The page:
This thing – the amygdala – is like a little brain in your brain. It does so much! It has to be one of God’s surpassing feats. It’s just amazing! Let’s see it in action. Let’s go to Genesis 3. (You know, every time I read this small part of the Bible I’m just blown away by how much is there. When I think I’ve milked the last bit of meaning out of it, I read it again and a whole other world opens up.) This part is all about how it all started for us – how it went wrong, how we responded, what causes our problems, and there are even implications there about what to do about it. So let’s start in verse 8. This is after the devil talked to Eve, and she talked to Adam, and they ate of the fruit of the tree that God told them not to eat. You know, they could have any fruit of any tree, except that one, so where does he go? He goes right there. And they do, too.

Genesis 3:8 – They heard the sound of the LORD God walking in the Garden in the cool of the day. And the man and his wife hid themselves from the presence of the LORD God among the trees of the Garden. Another way to say that is, that they tried to deceive God about their location. Right? Why did they do that? Why? The LORD God called the man, and said to him, “Where are you?” And he said, “I heard the sound of You in the Garden and I was afraid, because I was naked, and I hid myself.” “I was afraid” – how did they become afraid? Amygdala scanned incoming data from the ears, heard God, and for some reason, it now sees Him as a threat – a different meaning has been assigned to God now – somebody who might hurt them. Why? Was the amygdala malfunctioning? No, there’s something else that is going on, right? Their perception of God changed. God is now a threat. What is He a threat to? Is He a threat to their physical health? No. I guess He could be, but I don’t think they were thinking that. So, to understand that part we need to go somewhere else for a bit.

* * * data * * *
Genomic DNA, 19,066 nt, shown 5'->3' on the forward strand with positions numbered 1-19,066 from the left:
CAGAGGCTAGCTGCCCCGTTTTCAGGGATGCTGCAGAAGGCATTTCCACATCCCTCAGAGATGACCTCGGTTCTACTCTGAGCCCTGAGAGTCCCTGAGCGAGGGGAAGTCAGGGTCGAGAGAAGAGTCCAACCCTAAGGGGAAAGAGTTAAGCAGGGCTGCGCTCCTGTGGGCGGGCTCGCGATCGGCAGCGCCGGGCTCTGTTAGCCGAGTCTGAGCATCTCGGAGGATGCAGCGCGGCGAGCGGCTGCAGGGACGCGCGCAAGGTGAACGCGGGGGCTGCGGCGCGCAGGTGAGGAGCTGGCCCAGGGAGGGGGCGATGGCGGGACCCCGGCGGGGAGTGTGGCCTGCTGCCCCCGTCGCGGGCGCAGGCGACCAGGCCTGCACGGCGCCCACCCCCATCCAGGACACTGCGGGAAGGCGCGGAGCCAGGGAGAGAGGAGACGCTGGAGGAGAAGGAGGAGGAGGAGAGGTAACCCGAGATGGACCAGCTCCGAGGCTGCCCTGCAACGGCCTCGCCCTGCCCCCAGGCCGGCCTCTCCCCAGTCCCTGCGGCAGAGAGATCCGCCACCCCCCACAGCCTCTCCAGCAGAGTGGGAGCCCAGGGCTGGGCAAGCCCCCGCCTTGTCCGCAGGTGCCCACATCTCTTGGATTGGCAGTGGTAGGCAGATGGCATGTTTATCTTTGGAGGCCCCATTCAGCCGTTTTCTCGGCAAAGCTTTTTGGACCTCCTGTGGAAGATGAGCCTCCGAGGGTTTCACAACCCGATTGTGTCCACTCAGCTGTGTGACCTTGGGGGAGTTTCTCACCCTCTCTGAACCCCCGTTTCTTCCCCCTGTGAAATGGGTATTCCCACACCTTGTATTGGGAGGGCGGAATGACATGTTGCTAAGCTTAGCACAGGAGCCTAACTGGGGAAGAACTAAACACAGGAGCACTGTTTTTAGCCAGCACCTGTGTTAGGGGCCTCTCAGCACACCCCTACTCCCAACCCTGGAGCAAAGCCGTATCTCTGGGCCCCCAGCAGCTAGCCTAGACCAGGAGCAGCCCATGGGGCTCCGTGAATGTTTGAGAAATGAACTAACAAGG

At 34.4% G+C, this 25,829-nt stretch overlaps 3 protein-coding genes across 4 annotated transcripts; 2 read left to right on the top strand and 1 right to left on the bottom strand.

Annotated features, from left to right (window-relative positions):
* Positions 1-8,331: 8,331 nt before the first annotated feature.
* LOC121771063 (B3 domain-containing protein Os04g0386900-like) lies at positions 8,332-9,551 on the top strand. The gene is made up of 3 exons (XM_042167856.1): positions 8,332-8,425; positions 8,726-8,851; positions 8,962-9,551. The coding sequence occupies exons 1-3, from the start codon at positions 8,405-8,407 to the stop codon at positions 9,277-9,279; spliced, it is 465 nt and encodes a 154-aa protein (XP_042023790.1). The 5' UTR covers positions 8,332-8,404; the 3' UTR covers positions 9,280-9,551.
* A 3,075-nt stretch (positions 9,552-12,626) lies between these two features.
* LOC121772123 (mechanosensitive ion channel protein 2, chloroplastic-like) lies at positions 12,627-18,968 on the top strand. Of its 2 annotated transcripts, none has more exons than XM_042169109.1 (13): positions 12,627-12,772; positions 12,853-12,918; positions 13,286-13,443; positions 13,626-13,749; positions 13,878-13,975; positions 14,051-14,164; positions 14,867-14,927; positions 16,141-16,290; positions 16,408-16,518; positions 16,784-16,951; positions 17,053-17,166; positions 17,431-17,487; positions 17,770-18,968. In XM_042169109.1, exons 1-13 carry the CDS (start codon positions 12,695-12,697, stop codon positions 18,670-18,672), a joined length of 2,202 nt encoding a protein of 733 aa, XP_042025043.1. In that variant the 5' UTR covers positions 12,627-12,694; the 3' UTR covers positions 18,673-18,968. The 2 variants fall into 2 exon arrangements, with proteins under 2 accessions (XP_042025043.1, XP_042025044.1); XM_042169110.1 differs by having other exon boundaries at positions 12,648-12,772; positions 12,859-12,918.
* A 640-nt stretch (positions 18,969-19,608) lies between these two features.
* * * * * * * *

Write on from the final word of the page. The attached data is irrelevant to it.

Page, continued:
Let’s think about before the devil talked to Adam and Eve – you know, back in Genesis 1 and 2. What were things like for them? Yeah, baby in the crib, right? And the parent is taking care of all their needs, right? So they feel what? Safe and secure, integrated and they trust God, right? God is supplying all their needs. How did that make them feel? Safe. It made them feel loved by God. Right? Taken care of. Is that self-esteem? It’s a sense of yourself as loved by God, right? What did that allow them to do? Well, it gave them the confidence to extend out and do the work that God gave them to do. Adam had the job of naming all the animals, right? That’s a pretty hard job. And they tended the Garden, pruned the trees. I had to hire an expert to prune my tree, because I’m always afraid I’m going to cut off the wrong limb. So there is a certain amount of learning that has to take place about trimming trees. And what if you mess up? What if God doesn’t approve of the way I’m taking care of the Garden? It probably never entered Adam’s mind. He knew he was safe. Why? Well, because He was in God’s care. He’d learned to trust God because of the way God treated him. It probably never entered their minds to do anything else.